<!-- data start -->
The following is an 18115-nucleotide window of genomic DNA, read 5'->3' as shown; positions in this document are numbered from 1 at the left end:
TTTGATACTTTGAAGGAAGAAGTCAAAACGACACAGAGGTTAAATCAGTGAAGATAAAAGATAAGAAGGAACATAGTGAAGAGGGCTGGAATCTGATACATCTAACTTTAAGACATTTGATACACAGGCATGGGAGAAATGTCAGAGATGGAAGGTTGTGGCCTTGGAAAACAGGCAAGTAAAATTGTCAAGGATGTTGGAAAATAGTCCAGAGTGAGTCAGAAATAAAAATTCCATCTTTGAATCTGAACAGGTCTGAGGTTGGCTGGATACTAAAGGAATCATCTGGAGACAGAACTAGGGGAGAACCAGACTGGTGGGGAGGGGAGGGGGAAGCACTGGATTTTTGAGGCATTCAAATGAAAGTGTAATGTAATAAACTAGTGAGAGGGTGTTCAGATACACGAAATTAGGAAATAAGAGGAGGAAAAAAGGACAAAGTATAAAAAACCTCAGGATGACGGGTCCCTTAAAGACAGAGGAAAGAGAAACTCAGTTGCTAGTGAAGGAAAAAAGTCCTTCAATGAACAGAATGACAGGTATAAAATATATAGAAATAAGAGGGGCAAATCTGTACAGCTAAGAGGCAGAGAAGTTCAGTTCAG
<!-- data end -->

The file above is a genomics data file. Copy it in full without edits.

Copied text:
The following is an 18115-nucleotide window of genomic DNA, read 5'->3' as shown; positions in this document are numbered from 1 at the left end:
TTTGATACTTTGAAGGAAGAAGTCAAAACGACACAGAGGTTAAATCAGTGAAGATAAAAGATAAGAAGGAACATAGTGAAGAGGGCTGGAATCTGATACATCTAACTTTAAGACATTTGATACACAGGCATGGGAGAAATGTCAGAGATGGAAGGTTGTGGCCTTGGAAAACAGGCAAGTAAAATTGTCAAGGATGTTGGAAAATAGTCCAGAGTGAGTCAGAAATAAAAATTCCATCTTTGAATCTGAACAGGTCTGAGGTTGGCTGGATACTAAAGGAATCATCTGGAGACAGAACTAGGGGAGAACCAGACTGGTGGGGAGGGGAGGGGGAAGCACTGGATTTTTGAGGCATTCAAATGAAAGTGTAATGTAATAAACTAGTGAGAGGGTGTTCAGATACACGAAATTAGGAAATAAGAGGAGGAAAAAAGGACAAAGTATAAAAAACCTCAGGATGACGGGTCCCTTAAAGACAGAGGAAAGAGAAACTCAGTTGCTAGTGAAGGAAAAAAGTCCTTCAATGAACAGAATGACAGGTATAAAATATATAGAAATAAGAGGGGCAAATCTGTACAGCTAAGAGGCAGAGAAGTTCAGTTCAG